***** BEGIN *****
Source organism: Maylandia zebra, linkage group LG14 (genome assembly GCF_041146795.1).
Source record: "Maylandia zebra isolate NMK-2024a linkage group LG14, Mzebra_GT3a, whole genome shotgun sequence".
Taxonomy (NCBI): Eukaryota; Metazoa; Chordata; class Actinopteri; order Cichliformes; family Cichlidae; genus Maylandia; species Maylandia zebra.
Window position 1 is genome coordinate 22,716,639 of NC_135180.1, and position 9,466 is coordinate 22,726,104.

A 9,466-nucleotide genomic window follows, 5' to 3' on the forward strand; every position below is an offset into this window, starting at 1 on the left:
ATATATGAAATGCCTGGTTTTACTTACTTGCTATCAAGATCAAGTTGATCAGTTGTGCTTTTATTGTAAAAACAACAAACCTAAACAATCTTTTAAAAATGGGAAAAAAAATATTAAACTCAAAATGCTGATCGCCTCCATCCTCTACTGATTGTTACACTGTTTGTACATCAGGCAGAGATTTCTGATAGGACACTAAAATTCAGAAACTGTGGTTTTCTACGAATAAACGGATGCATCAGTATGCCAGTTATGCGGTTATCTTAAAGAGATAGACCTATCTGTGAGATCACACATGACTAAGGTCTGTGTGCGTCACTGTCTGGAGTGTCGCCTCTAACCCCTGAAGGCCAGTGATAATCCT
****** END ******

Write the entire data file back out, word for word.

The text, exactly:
Source organism: Maylandia zebra, linkage group LG14 (genome assembly GCF_041146795.1).
Source record: "Maylandia zebra isolate NMK-2024a linkage group LG14, Mzebra_GT3a, whole genome shotgun sequence".
Taxonomy (NCBI): Eukaryota; Metazoa; Chordata; class Actinopteri; order Cichliformes; family Cichlidae; genus Maylandia; species Maylandia zebra.
Window position 1 is genome coordinate 22,716,639 of NC_135180.1, and position 9,466 is coordinate 22,726,104.

A 9,466-nucleotide genomic window follows, 5' to 3' on the forward strand; every position below is an offset into this window, starting at 1 on the left:
ATATATGAAATGCCTGGTTTTACTTACTTGCTATCAAGATCAAGTTGATCAGTTGTGCTTTTATTGTAAAAACAACAAACCTAAACAATCTTTTAAAAATGGGAAAAAAAATATTAAACTCAAAATGCTGATCGCCTCCATCCTCTACTGATTGTTACACTGTTTGTACATCAGGCAGAGATTTCTGATAGGACACTAAAATTCAGAAACTGTGGTTTTCTACGAATAAACGGATGCATCAGTATGCCAGTTATGCGGTTATCTTAAAGAGATAGACCTATCTGTGAGATCACACATGACTAAGGTCTGTGTGCGTCACTGTCTGGAGTGTCGCCTCTAACCCCTGAAGGCCAGTGATAATCCT